Looking for crit on my classmodes

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This topic contains 3 replies, has 3 voices, and was last updated by Aunt Herbert 2 years ago.

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    It's been a while since art school life drawing classes (17yrs) Ive mainly worked on landscapes since and just got back into figurative drawing lately.. any advice is welcomed.. I live rural with a 15mo so life drawing classes in the flesh is not an option unfortunately

    30 minute class mode #1

    30 minute class mode #2

    30 minute class mode #3

    30 minute class mode #4

    3 x 10 minute studies

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    Welp, Pixelguru, your drawings are some of the most marvelous figure anatomy drawings I've ever seen. Great job on your edges. Great job on your spaces and relationships (proportions and angles), and lights and shadows.

    My smallest and insignifigant nitpick for your drawings for 10 minutes should and would be that your lines are really and actually not fluid and cleanest and quickest enough to me. Would you please do 1 hour of 5 minute poses of anatomy? (12 nudes and non-nudes) The reason is because, to help you caricature, distort, exaggerate and satirize the organic shapes, forms, and lines of action, and lines of rhythm. Good luck with you and your learning curve.


    I am not so sure, whether you can get much helpful critique here. I mean, from what I see, you know the techniques. Doesn't mean you already mastered them (whatever heighty goal that may describe), but you know them already, you heard of em, and you at least tried them out and put in the hours to practice them. Nitpicking your drawings and telling you out on every slip-up won't teach you much valuable things, because frankly, there aren't many slip-ups anyway, and they hurt your eyes probably more than mine.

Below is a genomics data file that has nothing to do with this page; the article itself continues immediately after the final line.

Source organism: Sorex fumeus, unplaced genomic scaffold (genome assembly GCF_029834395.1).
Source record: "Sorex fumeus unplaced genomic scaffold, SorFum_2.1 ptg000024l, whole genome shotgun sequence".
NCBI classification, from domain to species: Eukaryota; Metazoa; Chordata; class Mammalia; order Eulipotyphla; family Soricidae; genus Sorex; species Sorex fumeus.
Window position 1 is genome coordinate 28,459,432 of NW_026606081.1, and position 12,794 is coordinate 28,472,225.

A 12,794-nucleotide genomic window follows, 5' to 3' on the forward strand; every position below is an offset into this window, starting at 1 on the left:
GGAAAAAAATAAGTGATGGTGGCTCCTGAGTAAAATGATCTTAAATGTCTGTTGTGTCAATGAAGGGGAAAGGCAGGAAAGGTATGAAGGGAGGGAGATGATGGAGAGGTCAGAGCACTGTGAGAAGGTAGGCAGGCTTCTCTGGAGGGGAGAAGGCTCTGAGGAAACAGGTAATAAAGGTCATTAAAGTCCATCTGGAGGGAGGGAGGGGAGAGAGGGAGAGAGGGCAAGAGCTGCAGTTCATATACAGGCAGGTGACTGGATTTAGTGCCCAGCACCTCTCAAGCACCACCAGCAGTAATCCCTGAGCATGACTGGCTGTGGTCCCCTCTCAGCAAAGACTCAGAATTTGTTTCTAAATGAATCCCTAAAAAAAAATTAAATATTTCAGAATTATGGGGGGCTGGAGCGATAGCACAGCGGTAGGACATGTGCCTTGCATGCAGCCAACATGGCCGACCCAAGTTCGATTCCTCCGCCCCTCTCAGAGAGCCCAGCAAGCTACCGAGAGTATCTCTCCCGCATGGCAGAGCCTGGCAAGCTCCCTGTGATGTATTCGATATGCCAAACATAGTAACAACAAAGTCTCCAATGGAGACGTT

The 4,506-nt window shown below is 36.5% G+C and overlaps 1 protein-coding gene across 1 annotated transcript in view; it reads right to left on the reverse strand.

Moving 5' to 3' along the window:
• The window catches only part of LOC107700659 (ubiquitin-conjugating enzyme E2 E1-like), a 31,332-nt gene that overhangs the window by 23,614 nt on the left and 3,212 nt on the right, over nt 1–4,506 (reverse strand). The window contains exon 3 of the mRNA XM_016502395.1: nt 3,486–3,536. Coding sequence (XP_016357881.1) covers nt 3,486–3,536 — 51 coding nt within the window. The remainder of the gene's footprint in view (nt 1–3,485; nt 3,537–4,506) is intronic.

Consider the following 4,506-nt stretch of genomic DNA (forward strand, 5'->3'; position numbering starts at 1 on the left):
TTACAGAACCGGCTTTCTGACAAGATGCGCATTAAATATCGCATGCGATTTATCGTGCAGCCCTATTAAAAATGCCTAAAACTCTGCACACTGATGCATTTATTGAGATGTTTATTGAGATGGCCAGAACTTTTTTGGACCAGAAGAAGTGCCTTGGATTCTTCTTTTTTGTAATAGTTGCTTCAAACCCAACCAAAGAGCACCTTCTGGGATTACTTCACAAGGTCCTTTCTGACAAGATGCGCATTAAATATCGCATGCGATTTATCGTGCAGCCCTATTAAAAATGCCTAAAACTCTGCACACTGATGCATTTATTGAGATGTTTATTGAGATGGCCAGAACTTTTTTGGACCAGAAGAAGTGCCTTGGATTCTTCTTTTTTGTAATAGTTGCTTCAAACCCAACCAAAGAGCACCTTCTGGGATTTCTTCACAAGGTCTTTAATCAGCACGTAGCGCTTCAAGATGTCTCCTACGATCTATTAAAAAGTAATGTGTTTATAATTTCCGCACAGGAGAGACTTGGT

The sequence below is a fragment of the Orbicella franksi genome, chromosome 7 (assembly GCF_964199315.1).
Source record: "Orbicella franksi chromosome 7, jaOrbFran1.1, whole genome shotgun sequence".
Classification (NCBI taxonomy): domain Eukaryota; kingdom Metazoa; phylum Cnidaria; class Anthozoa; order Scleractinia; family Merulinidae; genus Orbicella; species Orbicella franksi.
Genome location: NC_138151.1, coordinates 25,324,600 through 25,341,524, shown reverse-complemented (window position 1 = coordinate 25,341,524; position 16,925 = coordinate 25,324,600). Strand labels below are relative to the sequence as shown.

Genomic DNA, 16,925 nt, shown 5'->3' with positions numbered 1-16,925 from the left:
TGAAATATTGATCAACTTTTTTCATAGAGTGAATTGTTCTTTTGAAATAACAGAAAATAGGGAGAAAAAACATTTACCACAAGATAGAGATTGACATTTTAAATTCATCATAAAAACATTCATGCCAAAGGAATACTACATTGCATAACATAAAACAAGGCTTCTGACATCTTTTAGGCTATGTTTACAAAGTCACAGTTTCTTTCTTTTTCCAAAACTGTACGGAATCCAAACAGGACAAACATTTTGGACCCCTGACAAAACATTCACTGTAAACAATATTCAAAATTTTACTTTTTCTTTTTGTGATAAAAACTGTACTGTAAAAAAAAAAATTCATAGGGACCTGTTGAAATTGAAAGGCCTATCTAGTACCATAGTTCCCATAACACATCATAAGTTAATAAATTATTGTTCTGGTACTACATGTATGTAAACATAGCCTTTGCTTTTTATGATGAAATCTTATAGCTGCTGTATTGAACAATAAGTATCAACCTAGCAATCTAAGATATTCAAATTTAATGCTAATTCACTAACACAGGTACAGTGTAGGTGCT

I love the effect of black and white chalks on a grey background for sure, maybe this will inspire my next art supply run.

    Maybe the next step for you should be to stop worrying about technique and start thinking about audience. Who do you want to draw for, what could catch their eyes and their imagination? Try out a social media site maybe, DeviantArt, Artstation, Instagram? post your stuff there and keep an eye on which of your drawings get the most reactions and the most likes?

    Or dig out those memories of those images you wanted to draw, before you started to practice so hard?

    Or maybe giving critiques to other artists may be more informative for you, than receiving critique at this stage, unless you find someone who can really make your jaw drop.

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